جهانی شدن و توانمند سازی زنان: تجزیه و تحلیل وابستگی فضایی از طریق تجارت و سرمایه گذاری مستقیم خارجی
|کد مقاله||سال انتشار||مقاله انگلیسی||ترجمه فارسی||تعداد کلمات|
|9594||2011||11 صفحه PDF||سفارش دهید||محاسبه نشده|
Publisher : Elsevier - Science Direct (الزویر - ساینس دایرکت)
Journal : World Development , Volume 39, Issue 7, July 2011, Pages 1065–1075
This article tests the hypothesis that higher women’s economic and social rights in foreign countries with which a country is connected via trade and foreign direct investment (FDI) spill-over into higher rights among the laggards—a phenomenon known as spatial dependence. Analyzing women’s rights over the period 1981–2007 in a global sample and samples of countries at different stages of economic development, we find consistent evidence for spill-over effects via trade links, with the exception of a sample of low-income countries. We also find some evidence for similar effects via FDI, but only for economic rights and only in middle-income countries.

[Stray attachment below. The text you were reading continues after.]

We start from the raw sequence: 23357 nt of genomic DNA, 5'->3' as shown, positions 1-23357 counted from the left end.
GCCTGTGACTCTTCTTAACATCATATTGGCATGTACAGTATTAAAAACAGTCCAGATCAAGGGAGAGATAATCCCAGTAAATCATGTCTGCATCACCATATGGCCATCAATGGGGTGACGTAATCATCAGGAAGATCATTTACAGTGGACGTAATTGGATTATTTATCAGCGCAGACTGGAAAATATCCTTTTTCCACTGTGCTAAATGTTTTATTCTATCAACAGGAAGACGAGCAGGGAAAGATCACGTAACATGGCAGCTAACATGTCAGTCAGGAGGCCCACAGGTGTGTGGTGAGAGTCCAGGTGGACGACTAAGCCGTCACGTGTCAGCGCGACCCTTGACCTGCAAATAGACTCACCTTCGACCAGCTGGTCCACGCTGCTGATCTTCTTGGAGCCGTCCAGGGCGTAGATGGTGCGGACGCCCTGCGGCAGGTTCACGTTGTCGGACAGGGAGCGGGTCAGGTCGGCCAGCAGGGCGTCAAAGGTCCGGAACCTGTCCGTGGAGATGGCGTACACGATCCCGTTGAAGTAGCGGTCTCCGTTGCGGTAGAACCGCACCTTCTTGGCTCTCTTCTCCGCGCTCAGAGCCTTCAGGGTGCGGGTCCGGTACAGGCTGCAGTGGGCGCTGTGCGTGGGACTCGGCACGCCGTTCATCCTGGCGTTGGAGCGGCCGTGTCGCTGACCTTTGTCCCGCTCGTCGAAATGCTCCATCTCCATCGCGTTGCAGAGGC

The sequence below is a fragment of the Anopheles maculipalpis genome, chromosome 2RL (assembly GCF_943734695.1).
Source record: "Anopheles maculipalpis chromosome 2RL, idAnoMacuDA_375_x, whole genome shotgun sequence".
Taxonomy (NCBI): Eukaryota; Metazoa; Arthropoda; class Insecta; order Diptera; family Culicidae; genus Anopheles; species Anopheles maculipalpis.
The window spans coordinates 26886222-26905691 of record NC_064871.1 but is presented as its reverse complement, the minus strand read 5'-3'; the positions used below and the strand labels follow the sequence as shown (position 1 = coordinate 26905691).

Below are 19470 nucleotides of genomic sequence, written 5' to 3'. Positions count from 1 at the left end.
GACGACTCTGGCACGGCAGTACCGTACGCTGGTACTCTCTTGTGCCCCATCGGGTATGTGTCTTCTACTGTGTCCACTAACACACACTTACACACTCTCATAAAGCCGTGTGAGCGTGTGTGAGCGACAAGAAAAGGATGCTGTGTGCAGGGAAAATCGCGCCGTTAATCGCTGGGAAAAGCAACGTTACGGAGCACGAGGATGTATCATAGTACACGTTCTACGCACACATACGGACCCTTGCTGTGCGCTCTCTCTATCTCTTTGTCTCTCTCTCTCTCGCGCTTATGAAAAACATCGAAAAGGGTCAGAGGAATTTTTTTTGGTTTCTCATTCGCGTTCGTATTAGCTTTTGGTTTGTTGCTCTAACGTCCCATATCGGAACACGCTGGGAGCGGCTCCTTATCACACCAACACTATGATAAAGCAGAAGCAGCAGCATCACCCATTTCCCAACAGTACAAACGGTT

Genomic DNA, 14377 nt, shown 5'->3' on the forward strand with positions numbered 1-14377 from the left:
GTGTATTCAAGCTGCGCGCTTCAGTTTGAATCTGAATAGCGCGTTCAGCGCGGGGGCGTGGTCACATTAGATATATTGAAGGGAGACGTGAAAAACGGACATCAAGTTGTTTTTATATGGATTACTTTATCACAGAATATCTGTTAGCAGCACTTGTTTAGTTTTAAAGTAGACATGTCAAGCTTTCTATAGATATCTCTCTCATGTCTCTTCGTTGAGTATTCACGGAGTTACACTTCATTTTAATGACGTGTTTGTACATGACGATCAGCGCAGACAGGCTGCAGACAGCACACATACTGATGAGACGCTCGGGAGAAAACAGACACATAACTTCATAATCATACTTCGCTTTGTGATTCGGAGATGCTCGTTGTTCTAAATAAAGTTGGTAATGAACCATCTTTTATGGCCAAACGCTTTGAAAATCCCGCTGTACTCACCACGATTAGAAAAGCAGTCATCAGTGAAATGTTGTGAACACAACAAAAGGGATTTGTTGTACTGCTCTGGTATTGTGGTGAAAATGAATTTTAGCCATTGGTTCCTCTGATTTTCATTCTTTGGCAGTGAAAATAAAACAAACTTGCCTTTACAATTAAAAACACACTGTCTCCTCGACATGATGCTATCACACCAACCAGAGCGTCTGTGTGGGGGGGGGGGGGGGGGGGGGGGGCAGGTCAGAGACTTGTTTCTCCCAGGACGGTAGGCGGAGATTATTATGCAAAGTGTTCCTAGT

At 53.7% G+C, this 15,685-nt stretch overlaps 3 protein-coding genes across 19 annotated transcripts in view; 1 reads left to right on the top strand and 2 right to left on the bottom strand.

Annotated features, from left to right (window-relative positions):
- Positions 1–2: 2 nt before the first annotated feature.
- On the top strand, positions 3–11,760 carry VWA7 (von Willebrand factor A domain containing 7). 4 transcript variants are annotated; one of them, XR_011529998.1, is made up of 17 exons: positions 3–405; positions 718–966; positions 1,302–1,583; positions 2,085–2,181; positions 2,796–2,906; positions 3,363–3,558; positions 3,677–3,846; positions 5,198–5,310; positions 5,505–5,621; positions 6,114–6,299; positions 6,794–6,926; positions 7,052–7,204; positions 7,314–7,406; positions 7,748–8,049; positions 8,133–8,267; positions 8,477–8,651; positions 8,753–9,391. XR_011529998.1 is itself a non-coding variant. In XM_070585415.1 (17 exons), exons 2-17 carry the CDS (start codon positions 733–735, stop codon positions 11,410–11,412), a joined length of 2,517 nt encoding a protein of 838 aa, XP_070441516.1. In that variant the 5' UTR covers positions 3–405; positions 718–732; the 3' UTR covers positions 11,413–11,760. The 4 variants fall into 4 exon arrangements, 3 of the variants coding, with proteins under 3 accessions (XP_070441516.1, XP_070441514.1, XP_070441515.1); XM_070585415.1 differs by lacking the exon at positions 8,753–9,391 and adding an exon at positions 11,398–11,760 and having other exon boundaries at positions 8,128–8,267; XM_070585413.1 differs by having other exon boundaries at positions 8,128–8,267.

The empowerment of women, understood as ensuring that women can fully enjoy the same rights as men and are not discriminated against, is normatively desirable. It is also instrumentally valuable because it promotes economic development if women can flourish and freely develop their full potential as talented and productive workers, mothers, care givers, and often more responsible managers of households than men in many countries (King and Mason, 2001, Sen, 1999 and UNIFEM, 2008). Radical skeptics of globalization, among them many feminist writers and non-governmental organizations (NGOs), warn of the “masculinity” of “corporate globalization” leading to subjugation of women across the world (Chafetz, 1984, Enloe, 2007, Klein, 2007, Shiva, 2005 and Ward, 1984). Wichterich (2000, p. 167), for example, argues that the “globalized woman is burnt up as a natural fuel: she is the piece-rate worker in export industries (…) the voluntary worker who helps to absorb the shocks of social cutbacks and structural adjustment.” According to this view, globalization may have a particularly pernicious effect on the economic, social, and political life of women as profit-hungry corporations break down communitarian values and interests and breed hardships for the weak, particularly women (Parpart et al., 2002 and Wichterich, 2000). Of course, there are other voices, equally critical of globalization, but providing a more nuanced view and more rigorous analysis, in which the critique is about how globalization exacerbates gender inequalities entrenched and promoted by the exploitative nature of the trans-national capitalist system and the asymmetric bargaining power between (foreign) corporations on the one hand and governments, workers, and civil society groups on the other (see, e.g., Van Staveren, Elson, Grown, and Çağatay (2007) and the many references cited in this edited volume). Contrarily, there are others who argue that globalization liberates women by providing opportunities through trade and investment, precisely because profit-hungry corporations hire the best workers without adhering to traditional social mores that typically privilege men. They argue that higher standards and better rights will spill-over to laggard countries, not least because of increased opportunities for employment and sensitivity of markets to wishes of the consumers in developed countries (Bhagwati, 2004, Spar, 1998 and Spar and Yoffie, 1999). The level of globalization might also determine a country’s vulnerability to international pressure for political change. Because of the recent proliferation of global agreements and advocacy networks, governments desiring “legitimacy and financial capital will want to demonstrate their human rights and democratic credentials” (Htun & Weldon, 2010, p. 212). This study will systematically address the question of whether trade and investment linkages can diffuse the empowerment of women from high-standard countries to laggards. We also study the effect of general openness to trade and foreign direct investment (FDI), understood as the extent of a country’s integration into the global economy, even if this is not the central focus of our argument and analysis. Equally important is clarity about what we do not analyze, namely the effects of certain policies, such as capital account liberalization, trade liberalization, investment incentives, etc. often associated with globalization. In other words, we analyze the effect of factual globalization and not policies often associated with being open to global processes. Similarly, while trade and FDI are two central aspects of globalization, we acknowledge that globalization has many other features (such as migration and the illegal trafficking of people, for example) not addressed in our analysis. Existing studies have typically analyzed the effect of general trade openness and foreign direct investment (FDI) on women’s empowerment, but they do not distinguish with whom a country transacts. Moreover, while some studies address a broad array of measures of women’s rights, women’s status, and material outcomes (see, e.g., Benería, 2003, Elson, 1999, Seguino, 2006 and Van Staveren et al., 2007), many studies only cover the employment ratio of women and the gender wage gap (Artecona and Cunningham, 2002, Berik et al., 2004, Black and Brainerd, 2004, Braunstein and Brenner, 2007, Denis, 2003, Fontana et al., 1998, Oostendorp, 2009, Tzannatos, 1999 and Villarreal and Yu, 2007). As some argue, increased employment and higher wages do not amount to empowerment if exploitation and abuse accompany these positives (Çağatay and Ertürk, 2004, Elson, 1999, Fontana and Wood, 2000, Morrisson and Jütting, 2005 and Standing, 1999) and while globalization may increase female employment and earnings in some countries, it may well reduce them in others (Kucera & Milberg, 2000). Our research, therefore, departs from previous studies in two important ways. First, we employ broader measures of women’s rights that include both economic and social rights, such as marriage and divorce rights, the right of movement, the right to property, the right to participate in social activities, the right to education, the right to inherit, etc. Together, women’s economic and social rights are a better gauge of female empowerment than simple measures of the wage-gap and employment ratios (Moghadam, 2007). We use data from Cingranelli and Richards (2009) covering the period 1981–2007 that largely measure the fulfillment of these rights in practice rather than their mere existence in legal documents alone. Secondly, we examine whether it matters with whom one trades and receives FDI from, whereas existing studies have examined general openness to trade and FDI. For example, if a country mainly trades with and receives FDI from countries that violate rights, we would not expect domestic rights to flourish, an argument often made about African trade with China (Taylor, 2006). Given the many arguments around the issue of globalization that focus on spill-over via trans-national linkages, such effects should be explicitly modeled to test these arguments (see, similarly, Greenhill, Mosley, and Prakash (2009) on trade-based diffusion of general labor rights).